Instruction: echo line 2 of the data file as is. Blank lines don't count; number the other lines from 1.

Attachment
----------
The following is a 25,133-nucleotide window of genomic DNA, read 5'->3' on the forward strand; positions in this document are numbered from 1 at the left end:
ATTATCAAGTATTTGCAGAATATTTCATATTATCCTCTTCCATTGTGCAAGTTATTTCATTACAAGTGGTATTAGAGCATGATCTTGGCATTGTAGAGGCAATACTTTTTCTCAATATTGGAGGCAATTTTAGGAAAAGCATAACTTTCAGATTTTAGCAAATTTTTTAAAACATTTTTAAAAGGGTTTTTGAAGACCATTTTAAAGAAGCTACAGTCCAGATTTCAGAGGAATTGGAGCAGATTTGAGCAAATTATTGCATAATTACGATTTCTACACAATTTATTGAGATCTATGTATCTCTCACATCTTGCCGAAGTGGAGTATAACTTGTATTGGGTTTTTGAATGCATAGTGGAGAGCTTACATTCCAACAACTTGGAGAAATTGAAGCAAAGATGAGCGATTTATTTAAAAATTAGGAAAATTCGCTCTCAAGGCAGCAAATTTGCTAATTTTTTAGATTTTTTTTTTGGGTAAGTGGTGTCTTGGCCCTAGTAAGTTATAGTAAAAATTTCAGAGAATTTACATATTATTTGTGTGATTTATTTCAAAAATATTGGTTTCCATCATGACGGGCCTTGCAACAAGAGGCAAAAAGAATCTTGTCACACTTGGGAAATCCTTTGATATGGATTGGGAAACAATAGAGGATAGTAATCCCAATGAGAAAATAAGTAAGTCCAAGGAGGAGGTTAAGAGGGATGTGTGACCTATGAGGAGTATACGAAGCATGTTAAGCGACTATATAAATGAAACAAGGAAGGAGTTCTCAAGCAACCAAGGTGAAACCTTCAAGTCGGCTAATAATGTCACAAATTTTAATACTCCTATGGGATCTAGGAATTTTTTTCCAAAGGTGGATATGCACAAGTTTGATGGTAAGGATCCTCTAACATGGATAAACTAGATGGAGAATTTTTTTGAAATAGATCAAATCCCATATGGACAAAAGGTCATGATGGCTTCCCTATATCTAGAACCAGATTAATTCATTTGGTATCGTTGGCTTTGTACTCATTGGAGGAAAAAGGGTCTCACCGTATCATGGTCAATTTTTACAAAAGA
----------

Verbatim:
ATTATCAAGTATTTGCAGAATATTTCATATTATCCTCTTCCATTGTGCAAGTTATTTCATTACAAGTGGTATTAGAGCATGATCTTGGCATTGTAGAGGCAATACTTTTTCTCAATATTGGAGGCAATTTTAGGAAAAGCATAACTTTCAGATTTTAGCAAATTTTTTAAAACATTTTTAAAAGGGTTTTTGAAGACCATTTTAAAGAAGCTACAGTCCAGATTTCAGAGGAATTGGAGCAGATTTGAGCAAATTATTGCATAATTACGATTTCTACACAATTTATTGAGATCTATGTATCTCTCACATCTTGCCGAAGTGGAGTATAACTTGTATTGGGTTTTTGAATGCATAGTGGAGAGCTTACATTCCAACAACTTGGAGAAATTGAAGCAAAGATGAGCGATTTATTTAAAAATTAGGAAAATTCGCTCTCAAGGCAGCAAATTTGCTAATTTTTTAGATTTTTTTTTTGGGTAAGTGGTGTCTTGGCCCTAGTAAGTTATAGTAAAAATTTCAGAGAATTTACATATTATTTGTGTGATTTATTTCAAAAATATTGGTTTCCATCATGACGGGCCTTGCAACAAGAGGCAAAAAGAATCTTGTCACACTTGGGAAATCCTTTGATATGGATTGGGAAACAATAGAGGATAGTAATCCCAATGAGAAAATAAGTAAGTCCAAGGAGGAGGTTAAGAGGGATGTGTGACCTATGAGGAGTATACGAAGCATGTTAAGCGACTATATAAATGAAACAAGGAAGGAGTTCTCAAGCAACCAAGGTGAAACCTTCAAGTCGGCTAATAATGTCACAAATTTTAATACTCCTATGGGATCTAGGAATTTTTTTCCAAAGGTGGATATGCACAAGTTTGATGGTAAGGATCCTCTAACATGGATAAACTAGATGGAGAATTTTTTTGAAATAGATCAAATCCCATATGGACAAAAGGTCATGATGGCTTCCCTATATCTAGAACCAGATTAATTCATTTGGTATCGTTGGCTTTGTACTCATTGGAGGAAAAAGGGTCTCACCGTATCATGGTCAATTTTTACAAAAGA